Showing posts from May, 2020

Absolutely fabulous dahlias

It always makes me want to giggle when I hear American gardening friends talking about DAH-lias. It reminds me of Patsy and Eddy in the television comedy Absolutely Fabulous.
Yet my American friends are right (and I am very rude to want to giggle). DAY-lias, as we call them in the UK, were named after the 18th-century Swedish botanist Anders Dahl, a student of Carl Linnaeus (yes, him again), whose name is pronounced the same way as the Dahl in Roald Dahl.
However you pronounce them, dahlias are superb plants with spectacular flowers. Native to central America, all the thousands and thousands of varieties we have today are descended from plant material sent back to Spain in 1789.
By the way, if you are the sort of person who loves soft pastel colours (and who doesn't?), there are dozens of dahlias in soft subtle colours as well as the traditional bright jewel shades. Check out these soft pink ones below.

I've always been a bit wary of growing dahlias because they are prone to …

George says: grow pelargoniums

Ivy-leaved pelargoniums growing in a hanging basket outside George's house
Pelargoniums or geraniums? Storksbills or cranesbills? What's the difference and does it matter? We all talk about geraniums when we mean pelargoniums, but for the sake of clarity (and because I am pedantic) I have used the term pelargoniums throughout George's article. This is to distinguish them from hardy perennial geraniums, which can be grown in our climate all year round without any protection. We can blame the confusion about the name on Carl Linnaeus, the Swedish botanist who came up with the idea of binomial nomenclature - the idea of giving every living thing a name that described its genus and its species: for example, Homo sapiens. In 1753, Linnaeus formally described what we now call pelargoniums and geraniums as geraniums. It wasn't until 1789 that the French botanist Charles L'Heritier reclassified the two groups. (Have you ever noticed that when botanists reclassify plants, they …

George says: grow super-scented sweet peas

Have you ever sown sweet pea seeds in the cardboard tubes from loo rolls? George and I were speculating the other day whether this was what had caused the panic-buying of lavatory paper in the weeks before the coronavirus lockdown. Just think, perhaps all the UK's gardeners, worried about growing their sweet peas, were rushing to the supermarkets to stock up on cardboard tubes? What did they do with all the toilet paper? Probably used it to line their sweet pea trenches. I never quite understood what the lavatory paper stockpiling was all about anyway, so our explanation makes much more sense, I think. By the way, the tip about lining the trench with newspaper can be adapted for planting other things too. It's a good idea if you're planting a hedge, or growing runner beans - any situation where you are planting rows of things and need to retain moisture while they establish. Follow George's advice and enjoy some gorgeous sweet peas this summer.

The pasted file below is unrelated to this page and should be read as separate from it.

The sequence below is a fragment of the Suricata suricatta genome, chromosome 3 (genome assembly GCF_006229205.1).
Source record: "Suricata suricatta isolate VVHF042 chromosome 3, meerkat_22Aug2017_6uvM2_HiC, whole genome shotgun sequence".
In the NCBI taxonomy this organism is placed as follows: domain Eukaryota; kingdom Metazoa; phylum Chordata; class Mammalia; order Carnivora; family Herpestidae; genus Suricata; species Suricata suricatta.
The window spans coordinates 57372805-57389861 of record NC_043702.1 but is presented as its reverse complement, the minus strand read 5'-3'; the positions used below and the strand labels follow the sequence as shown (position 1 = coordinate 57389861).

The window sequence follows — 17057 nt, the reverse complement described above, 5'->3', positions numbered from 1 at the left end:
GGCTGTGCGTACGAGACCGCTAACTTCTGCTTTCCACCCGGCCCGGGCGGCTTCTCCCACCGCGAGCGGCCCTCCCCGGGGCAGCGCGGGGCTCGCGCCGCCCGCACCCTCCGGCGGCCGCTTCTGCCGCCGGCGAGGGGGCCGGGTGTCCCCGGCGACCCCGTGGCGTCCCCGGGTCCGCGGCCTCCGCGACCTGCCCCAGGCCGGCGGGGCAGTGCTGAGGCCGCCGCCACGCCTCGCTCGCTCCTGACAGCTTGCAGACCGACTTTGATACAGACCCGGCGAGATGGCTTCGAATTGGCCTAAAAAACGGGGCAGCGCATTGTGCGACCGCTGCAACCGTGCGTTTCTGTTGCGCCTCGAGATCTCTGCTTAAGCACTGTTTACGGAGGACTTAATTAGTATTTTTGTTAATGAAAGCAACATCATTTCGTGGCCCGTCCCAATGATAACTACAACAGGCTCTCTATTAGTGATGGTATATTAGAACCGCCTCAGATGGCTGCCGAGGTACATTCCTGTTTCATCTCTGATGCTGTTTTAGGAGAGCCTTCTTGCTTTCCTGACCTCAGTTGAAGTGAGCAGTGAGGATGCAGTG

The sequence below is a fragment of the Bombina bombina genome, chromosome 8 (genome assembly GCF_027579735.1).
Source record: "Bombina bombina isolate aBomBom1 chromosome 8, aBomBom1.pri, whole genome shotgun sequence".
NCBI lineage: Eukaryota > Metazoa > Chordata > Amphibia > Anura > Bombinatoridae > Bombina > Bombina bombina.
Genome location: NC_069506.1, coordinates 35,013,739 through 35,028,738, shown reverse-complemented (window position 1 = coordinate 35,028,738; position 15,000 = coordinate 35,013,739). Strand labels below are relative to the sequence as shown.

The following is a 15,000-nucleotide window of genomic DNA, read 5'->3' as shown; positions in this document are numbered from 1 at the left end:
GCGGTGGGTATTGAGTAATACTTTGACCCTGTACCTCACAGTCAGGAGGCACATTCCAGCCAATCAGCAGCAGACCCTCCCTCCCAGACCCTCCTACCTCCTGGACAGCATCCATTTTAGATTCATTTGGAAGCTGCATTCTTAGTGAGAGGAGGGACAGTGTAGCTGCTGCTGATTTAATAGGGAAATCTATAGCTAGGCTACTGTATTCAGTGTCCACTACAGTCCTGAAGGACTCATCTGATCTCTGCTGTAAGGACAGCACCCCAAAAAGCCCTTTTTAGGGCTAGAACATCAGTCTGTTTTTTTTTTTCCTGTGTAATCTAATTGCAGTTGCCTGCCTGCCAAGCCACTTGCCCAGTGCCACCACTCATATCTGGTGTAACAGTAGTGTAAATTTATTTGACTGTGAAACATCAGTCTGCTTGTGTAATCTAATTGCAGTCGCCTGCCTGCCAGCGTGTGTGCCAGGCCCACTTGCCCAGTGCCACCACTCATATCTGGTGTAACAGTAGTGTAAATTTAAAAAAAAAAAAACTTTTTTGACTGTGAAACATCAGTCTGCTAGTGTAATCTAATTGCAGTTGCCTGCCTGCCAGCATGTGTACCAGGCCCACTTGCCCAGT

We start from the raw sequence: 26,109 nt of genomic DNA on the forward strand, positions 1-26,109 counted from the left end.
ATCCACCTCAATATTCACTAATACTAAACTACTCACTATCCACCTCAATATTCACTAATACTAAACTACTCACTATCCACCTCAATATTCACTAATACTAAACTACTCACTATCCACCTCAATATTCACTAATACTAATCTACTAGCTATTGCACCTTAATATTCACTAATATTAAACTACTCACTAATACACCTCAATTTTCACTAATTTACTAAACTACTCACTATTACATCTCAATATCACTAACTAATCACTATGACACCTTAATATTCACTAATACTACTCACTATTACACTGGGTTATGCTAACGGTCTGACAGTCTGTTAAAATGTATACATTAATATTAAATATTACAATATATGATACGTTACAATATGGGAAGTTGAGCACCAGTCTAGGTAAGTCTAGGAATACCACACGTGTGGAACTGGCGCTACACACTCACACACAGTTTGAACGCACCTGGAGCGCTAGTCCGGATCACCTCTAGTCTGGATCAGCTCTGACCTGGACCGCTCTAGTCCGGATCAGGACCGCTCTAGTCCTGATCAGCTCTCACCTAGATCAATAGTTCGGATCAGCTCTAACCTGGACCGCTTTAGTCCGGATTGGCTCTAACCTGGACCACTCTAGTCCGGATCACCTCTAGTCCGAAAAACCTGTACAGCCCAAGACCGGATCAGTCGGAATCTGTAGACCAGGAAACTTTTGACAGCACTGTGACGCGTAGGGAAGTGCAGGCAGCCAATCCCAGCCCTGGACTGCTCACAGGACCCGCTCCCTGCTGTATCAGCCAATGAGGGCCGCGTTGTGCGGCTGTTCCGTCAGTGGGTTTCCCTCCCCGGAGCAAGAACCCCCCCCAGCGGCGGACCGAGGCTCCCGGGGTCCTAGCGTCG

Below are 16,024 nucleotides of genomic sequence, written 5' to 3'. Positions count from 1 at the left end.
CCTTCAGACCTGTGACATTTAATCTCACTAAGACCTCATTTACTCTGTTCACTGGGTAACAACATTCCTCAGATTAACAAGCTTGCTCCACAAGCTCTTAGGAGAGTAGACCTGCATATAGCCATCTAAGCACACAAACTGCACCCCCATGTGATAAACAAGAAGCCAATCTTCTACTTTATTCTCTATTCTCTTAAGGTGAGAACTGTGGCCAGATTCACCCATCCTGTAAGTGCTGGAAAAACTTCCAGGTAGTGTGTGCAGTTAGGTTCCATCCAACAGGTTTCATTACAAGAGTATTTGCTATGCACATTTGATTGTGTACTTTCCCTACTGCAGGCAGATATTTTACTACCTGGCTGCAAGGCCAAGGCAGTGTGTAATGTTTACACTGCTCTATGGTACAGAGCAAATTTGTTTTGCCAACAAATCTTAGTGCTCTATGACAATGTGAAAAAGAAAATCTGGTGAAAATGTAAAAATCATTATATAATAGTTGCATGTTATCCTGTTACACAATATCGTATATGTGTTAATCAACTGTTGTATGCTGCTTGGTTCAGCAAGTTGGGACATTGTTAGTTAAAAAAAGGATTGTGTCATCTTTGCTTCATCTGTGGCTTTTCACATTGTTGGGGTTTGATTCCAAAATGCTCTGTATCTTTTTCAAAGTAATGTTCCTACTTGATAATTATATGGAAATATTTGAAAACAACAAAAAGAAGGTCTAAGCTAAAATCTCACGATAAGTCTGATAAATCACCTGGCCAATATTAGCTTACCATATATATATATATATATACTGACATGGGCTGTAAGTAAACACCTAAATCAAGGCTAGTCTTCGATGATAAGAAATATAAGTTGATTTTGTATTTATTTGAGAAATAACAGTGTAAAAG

Autumn-sown sweet peas growin…

George says: Enter the ballerina! It's time to talk fuchsias

Today, fuchsias come in all sorts of combinations of red, white, pink, purple and even blue, but the distinctive red sepals on species such as Fuchsia magellanica – and the lack of scent – are clues that these elegant flowers are designed to be pollinated by birds. Not just any birds, but hummingbirds.
Fuchsias always remind me of ballerinas, with their long skirts, and protruding anthers that look like tiny little legs in pointe shoes. In fact, the fuchsia flower is designed to make life easy for its hummingbird partners, allowing them to hover beneath the flower while inserting their long curved beaks into the corolla.
I'm always very jealous when I see hummingbirds in American gardens, but while we may not have hummingbirds here in the UK, we can grow fuchsias. George explains how.

The versatile fuchsia can be found in every garden, either as a hardy variety, or in hanging baskets, in patio pots, or as standards or pyramids, plus the straightforward potted plant. The range of colou…

George says: Grow fabulous begonias for rainbows of colour

The picture on the left shows my Aunt Flo (on the left) and my Uncle Bill, who was the founding president of the East of Scotland Begonia Society. I went to school in Fife, where they still live, and I can tell you that if you live in the east of Scotland, where in winter the wind whistles straight over the North Sea from northern Europe and Siberia, you need every bit of summer colour and cheerfulness that you can find. Flo's full name is Florence, but my nickname for her is Auntie Flora. It seems appropriate, because she judges exhibition begonias. I would never dare show her any begonia I have ever grown, but I do like begonias of all kinds. They are often treated in the UK as annuals, but they are actually tender perennials, and will come back year after year. Let George explain how to do this. The picture at the top of the page is one of his begonias, and I'm sure even Auntie Flora would approve.

Begonias are some of the most versatile plants around. There’s a variety for …